Example scenario:

I live in Switzerland and develop a software. I publish the source code (and maybe a binary executable file) on a server located in the USA. Let's also assume a user from another country downloads and uses this software.

I wonder, which countries laws regarding different aspects (like license, copyright and liability) apply (especially for me as developer).

Additional context:

Switzerland does according to Art. 8, PrHG (Which sadly isn't available in English) not permit to "transfer" liability to the end-user (as far as I understand), as many open source licenses do. So could I become liable, if the software was provided from a server located in another country than Switzerland, which permits such "transfer" of liability?

Potentially related:

User data storage location - This question seems similar to me, which lets me assume that in the above example, the law of all three countries could theoretically apply to me (even if the laws are conflicting each other).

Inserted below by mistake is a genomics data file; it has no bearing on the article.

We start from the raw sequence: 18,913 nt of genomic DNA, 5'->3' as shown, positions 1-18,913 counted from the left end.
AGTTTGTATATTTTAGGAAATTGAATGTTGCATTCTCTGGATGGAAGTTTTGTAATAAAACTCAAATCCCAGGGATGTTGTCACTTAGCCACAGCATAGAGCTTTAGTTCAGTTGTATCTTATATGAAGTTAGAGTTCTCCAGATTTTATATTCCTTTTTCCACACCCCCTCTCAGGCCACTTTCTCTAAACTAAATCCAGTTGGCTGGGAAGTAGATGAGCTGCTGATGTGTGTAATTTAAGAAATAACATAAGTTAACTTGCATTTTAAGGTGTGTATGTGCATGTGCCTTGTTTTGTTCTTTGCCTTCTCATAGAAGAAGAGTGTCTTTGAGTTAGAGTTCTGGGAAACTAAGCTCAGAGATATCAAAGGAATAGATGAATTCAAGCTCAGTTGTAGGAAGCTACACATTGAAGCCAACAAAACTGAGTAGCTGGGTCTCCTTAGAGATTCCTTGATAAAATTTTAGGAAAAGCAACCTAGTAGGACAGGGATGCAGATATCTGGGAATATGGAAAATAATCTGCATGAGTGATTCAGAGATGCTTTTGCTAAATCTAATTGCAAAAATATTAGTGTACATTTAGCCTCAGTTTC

• 2
    Yes, that's the answer: they could all apply. Every country makes its own laws, decides where and when in the world those laws apply (even outside its own borders, if they so decide), and enforces those laws as best they can. – Nate Eldredge Apr 24 at 21:34

A plaintiff chooses where to sue, provided that the chosen court has jurisdiction. The laws of the court's jurisdiction will generally apply, although in some cases it will also look at the laws of another relvant jurisdiction. Therefore, the laws of the developer's location, the hosting location, or of any user's location might apply.

Often a user agreement of a license will specify that disputes are to be determined under the laws of a particular jurisdiction. Such agreements are often given effect, but some courts disregard them in some circumstances. Crafting an agreement to limit exposure to other laws as much as possible is the kind of thing for which good legal advice is generally needed.

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